Book Description from the publisher -
"An epic tale of good and evil based on the four horsemen of the Apocalypse found in Revelation.
Using the four horsemen of the Apocalypse to symbolize the four Gospels, four transcendentals, and four forces of the universe (air, water, earth, and fire), Sweet and Wagner weave a fast-paced, end-times tale of good vs. evil and the promise of a new dawn for humanity.
Set in 2048, when planet Earth is suffering from the damaging effects of years of misuse and abuse, cultural history professor Paul Binder receives a mysterious letter that leads him to examine a lost 2nd-century Diatessaron manuscript. Ancient prophecies, cryptic letters, and strange events set him on a course to uncover the missing clues that could lead humanity into a new age. Layered with forgotten symbolism from the ancient, Jewish, and Christian traditions, the novel is a type of engaged fiction in which the main character's lost journal serves as a guide to the reader in interpreting clues and understanding the novel's conclusion."
I am a lover of mystery and Christian fiction, so this book seemed to fall right into my lap. The introduction / preface was too long as it was trying to explain the type of book. This just set me up for even more confusion.
The simple premise of the book is a fictional account of the end times as written by John in the book of Revelation. The year 2048 is THE end times; the sun is moving closer to the earth and the North and South Poles are relocating. Both of these occurrences, along with political unrest in all countries, spurs the destruction of earth.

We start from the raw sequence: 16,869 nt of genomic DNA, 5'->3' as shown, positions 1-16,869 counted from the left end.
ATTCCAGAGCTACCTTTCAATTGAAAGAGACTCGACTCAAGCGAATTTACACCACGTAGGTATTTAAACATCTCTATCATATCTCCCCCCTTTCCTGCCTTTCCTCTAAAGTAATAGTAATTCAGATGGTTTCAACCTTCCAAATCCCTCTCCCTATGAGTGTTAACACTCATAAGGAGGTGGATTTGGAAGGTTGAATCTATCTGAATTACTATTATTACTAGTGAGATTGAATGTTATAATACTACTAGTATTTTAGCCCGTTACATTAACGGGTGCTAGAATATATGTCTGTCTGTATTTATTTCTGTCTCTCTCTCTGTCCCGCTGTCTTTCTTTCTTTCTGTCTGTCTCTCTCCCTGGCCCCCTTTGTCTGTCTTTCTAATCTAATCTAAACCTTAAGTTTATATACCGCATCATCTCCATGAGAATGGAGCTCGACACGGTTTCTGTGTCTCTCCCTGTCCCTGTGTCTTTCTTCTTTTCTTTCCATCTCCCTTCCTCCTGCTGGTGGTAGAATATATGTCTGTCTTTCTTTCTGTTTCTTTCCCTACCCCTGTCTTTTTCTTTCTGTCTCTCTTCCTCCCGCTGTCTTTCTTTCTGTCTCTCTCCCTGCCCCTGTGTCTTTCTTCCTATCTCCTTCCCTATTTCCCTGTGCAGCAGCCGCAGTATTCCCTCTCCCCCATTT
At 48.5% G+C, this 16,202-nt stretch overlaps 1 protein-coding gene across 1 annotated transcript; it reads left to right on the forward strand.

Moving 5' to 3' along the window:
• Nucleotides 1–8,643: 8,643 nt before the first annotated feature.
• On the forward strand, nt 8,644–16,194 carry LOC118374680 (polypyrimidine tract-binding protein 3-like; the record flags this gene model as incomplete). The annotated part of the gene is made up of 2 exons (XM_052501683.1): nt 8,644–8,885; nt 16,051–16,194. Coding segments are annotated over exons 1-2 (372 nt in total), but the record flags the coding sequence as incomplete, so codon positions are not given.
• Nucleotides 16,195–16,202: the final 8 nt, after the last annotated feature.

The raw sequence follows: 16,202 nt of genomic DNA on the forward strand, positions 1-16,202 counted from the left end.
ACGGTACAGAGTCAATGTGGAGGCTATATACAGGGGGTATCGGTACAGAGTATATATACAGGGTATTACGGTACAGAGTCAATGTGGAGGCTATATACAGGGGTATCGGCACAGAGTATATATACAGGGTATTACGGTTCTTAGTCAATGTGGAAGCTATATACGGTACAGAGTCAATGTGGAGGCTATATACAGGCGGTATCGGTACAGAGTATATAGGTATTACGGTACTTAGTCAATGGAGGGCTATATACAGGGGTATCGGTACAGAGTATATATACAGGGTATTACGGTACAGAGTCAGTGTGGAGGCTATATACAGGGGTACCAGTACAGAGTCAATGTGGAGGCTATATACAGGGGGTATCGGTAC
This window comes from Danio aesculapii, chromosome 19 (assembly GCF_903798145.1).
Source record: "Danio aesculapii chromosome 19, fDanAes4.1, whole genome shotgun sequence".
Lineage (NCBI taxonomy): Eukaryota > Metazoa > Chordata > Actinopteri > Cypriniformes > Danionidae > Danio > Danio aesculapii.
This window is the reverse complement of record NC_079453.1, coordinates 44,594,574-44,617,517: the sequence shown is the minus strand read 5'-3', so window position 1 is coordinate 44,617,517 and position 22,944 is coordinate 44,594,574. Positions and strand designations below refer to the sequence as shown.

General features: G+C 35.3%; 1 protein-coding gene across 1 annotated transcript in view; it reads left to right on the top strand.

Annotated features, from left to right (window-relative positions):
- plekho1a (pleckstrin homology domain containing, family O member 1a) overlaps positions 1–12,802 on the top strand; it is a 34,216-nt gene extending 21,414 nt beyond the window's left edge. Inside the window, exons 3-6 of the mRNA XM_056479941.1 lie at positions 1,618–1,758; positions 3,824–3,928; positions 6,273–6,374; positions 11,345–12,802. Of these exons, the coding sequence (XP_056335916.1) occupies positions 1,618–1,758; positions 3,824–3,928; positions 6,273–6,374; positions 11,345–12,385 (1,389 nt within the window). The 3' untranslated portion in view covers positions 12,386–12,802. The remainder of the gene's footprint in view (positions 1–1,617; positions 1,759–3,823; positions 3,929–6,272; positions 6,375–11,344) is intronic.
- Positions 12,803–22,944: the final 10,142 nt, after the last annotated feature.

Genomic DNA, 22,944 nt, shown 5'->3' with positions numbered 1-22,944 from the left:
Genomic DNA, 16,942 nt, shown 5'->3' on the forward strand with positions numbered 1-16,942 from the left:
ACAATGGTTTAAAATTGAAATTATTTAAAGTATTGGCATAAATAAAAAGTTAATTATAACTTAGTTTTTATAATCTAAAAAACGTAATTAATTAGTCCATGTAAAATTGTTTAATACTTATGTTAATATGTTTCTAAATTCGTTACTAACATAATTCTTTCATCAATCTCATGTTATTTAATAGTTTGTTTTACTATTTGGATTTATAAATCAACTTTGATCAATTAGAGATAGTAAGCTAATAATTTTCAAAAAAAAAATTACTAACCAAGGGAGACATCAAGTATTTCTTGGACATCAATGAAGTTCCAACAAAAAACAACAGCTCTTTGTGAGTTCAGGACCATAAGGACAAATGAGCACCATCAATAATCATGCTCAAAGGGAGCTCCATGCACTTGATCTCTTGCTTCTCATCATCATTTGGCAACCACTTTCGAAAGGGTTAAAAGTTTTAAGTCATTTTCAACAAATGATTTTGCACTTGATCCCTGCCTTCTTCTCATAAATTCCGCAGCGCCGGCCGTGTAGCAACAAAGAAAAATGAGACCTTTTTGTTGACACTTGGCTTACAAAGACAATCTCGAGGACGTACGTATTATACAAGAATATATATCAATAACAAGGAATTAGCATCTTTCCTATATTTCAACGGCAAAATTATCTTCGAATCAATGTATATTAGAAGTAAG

Reverse in time to 21 Dec 2012. Nine people are born on this date at exactly 9:00 PM worldwide. Four will usher in the new heaven and the new earth, while the other four will bring it to complete and utter destruction. The fifth person, Paul Binder, brings the four "good" together. Can they win over evil?
I enjoyed the book, but always felt as though I had to reread sections to make sure of the characters, setting, etc. The authors introduce many characters and settings throughout the book, and change settings / characters numerous times within the same chapter. Perhaps Sweet and Wagner felt that jumping from different sets of characters and settings so quickly helped spur the book to the final scene. Also, if this is a tale of good and evil based on the Holy Bible book of Revelation, why are other supposedly spiritual books referenced and referred to - like the Kabbalah and others? Furthermore, I was expecting more scripture interspersed to help explain / discuss what was happening in the storyline.
Star rating: 2 out of 5 stars
The authors included notes and current information at the end of the book. Since I was reading a digital edition, I didn't find them until the end of the book. Many of the notes seemed to speak in riddles or circles.
This e-book was provided to me free through Thomas Nelson Publishers (Booksneeze.com) with the understanding that I give an honest review.